S ome health problems are purely genetic. Others have nothing to do with genetics but are purely the result of environmental influences, such as diet, infection, or trauma. Then, there are many conditions in which some genetic predisposition interacts with the environment to produce the disease. The classic example is celiac disease, which is tightly linked to genetics but can be controlled by eliminating wheat, rye, and barley products from the diet. Considerable evidence suggests that many of the inflammatory arthritides, including ankylosing spondylitis, could also respond to dietary interventions, including a low-fat, purely plant-based (vegan) diet or sometimes a gluten-free diet.
Ankylosing spondylitis is an inflammatory disease that can lead to fusion of the vertebrae. Ankylosis means stiffening and refers to fusion of the joints. Spondylitis means inflammation of the vertebrae. In severe cases, ankylosing spondylitis can lead to a permanent deformity called bamboo spine. Ankylosing spondylitis is more common in males than in females. It typically arises between the ages of 20 and 40 years but can begin as early as age 10.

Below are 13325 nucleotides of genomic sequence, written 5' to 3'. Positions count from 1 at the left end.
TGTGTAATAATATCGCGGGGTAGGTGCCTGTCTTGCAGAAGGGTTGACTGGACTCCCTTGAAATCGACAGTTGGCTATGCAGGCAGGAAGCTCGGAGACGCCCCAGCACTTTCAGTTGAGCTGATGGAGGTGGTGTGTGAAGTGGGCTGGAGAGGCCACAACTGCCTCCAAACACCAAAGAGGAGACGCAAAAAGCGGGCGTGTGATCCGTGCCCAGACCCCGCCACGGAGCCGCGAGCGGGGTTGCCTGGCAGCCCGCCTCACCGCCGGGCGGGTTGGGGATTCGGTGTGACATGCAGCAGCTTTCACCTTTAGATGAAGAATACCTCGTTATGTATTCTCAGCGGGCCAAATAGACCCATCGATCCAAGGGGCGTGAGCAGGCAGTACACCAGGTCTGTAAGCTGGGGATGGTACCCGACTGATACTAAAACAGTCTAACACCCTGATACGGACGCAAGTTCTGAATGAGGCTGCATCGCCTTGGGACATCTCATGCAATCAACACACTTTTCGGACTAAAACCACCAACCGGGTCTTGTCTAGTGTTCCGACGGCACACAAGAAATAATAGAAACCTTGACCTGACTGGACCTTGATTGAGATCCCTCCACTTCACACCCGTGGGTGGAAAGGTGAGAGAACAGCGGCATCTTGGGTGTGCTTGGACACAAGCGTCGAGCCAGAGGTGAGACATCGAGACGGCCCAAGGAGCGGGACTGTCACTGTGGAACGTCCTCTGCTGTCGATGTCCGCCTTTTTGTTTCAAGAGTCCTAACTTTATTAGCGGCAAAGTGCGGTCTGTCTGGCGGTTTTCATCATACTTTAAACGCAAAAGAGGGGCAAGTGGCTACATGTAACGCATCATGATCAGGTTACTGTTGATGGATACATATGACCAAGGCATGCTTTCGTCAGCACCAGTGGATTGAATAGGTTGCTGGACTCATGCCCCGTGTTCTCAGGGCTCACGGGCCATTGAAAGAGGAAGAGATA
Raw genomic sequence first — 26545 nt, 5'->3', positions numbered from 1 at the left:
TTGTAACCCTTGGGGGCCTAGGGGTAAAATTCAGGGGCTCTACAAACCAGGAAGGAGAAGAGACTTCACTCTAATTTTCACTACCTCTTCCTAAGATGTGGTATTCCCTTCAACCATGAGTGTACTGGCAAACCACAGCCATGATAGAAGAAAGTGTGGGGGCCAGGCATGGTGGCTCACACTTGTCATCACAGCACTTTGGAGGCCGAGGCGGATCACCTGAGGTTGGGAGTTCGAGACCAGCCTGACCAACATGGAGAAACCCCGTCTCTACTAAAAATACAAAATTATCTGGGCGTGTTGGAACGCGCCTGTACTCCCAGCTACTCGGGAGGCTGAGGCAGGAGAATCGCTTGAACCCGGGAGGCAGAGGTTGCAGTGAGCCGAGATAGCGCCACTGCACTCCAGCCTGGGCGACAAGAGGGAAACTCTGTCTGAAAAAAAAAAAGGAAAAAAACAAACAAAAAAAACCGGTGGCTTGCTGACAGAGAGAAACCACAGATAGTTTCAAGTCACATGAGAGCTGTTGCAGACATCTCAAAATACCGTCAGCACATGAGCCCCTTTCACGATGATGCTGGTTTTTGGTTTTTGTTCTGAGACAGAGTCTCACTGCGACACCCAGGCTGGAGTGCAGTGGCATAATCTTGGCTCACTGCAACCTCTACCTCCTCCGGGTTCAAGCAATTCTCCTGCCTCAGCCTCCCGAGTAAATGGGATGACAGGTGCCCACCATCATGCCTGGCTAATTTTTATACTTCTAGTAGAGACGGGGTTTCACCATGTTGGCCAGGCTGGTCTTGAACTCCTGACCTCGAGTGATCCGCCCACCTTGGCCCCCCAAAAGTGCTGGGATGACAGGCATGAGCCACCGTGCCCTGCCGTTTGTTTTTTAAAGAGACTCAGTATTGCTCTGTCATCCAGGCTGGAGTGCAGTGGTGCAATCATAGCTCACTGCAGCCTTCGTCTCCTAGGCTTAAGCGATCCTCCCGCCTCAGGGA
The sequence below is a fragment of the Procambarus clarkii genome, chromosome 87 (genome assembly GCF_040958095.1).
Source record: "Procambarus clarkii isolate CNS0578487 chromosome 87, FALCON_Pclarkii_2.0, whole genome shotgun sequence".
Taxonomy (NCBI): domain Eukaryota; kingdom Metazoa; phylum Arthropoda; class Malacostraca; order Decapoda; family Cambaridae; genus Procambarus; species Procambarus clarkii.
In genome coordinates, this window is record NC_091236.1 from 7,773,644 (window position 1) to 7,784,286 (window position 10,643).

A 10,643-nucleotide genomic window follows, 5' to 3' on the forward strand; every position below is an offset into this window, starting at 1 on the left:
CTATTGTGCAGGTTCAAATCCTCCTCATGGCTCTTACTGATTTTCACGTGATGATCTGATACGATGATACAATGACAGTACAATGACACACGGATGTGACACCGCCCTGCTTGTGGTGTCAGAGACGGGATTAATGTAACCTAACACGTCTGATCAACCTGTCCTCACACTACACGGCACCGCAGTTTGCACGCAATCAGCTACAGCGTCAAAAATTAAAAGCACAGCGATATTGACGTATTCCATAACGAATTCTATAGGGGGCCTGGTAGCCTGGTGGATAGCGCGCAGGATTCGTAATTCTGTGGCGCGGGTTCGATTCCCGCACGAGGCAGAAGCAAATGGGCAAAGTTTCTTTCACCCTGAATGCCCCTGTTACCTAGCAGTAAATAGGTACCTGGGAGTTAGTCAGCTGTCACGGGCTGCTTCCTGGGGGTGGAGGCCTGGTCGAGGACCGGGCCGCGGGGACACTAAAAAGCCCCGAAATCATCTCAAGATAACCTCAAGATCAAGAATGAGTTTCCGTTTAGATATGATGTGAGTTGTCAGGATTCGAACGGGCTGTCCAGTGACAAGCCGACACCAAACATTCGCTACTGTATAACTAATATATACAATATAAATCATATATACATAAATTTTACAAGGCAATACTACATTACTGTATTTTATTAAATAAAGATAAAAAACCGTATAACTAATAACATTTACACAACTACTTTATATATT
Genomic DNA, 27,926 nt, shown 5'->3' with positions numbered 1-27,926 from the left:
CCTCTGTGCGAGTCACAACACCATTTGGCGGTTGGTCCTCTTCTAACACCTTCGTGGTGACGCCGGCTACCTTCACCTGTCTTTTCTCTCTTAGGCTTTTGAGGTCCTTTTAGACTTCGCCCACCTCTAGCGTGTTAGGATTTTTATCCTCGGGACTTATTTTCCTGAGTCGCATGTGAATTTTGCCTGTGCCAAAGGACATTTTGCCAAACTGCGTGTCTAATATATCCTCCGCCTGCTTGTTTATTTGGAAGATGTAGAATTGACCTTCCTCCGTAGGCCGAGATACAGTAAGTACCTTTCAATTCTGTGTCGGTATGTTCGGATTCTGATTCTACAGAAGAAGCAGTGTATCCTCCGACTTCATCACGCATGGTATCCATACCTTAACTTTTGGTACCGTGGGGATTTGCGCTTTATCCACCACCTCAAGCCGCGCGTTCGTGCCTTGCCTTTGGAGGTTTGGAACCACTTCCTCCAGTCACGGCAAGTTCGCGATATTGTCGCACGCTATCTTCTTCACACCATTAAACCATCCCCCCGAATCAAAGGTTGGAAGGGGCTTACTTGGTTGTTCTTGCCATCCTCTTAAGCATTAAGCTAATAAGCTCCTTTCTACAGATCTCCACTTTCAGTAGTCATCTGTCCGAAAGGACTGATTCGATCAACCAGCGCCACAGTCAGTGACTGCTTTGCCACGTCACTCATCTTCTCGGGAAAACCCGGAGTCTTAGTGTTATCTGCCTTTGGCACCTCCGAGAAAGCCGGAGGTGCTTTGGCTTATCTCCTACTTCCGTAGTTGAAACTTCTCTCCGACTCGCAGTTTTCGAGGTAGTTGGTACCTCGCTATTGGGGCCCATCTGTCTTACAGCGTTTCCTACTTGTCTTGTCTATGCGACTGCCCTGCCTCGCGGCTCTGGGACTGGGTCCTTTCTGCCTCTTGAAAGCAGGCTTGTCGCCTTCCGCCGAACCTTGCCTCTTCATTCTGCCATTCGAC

Ankylosing spondylitis is the prototype and best studied subtype of a group of related but phenotypically distinct disorders that are collectively called spondyloarthritis.1 Other subtypes of spondyloarthritis include psoriatic arthritis, arthritis related to inflammatory bowel disease, reactive arthritis, and a form of juvenile idiopathic arthritis. Cases of spondyloarthritis are often classified according to whether the problem is manifested mainly in the joints of the spine (axial spondyloarthritis) or elsewhere in the body, including other joints and organs such as the eye (peripheral spondyloarthritis).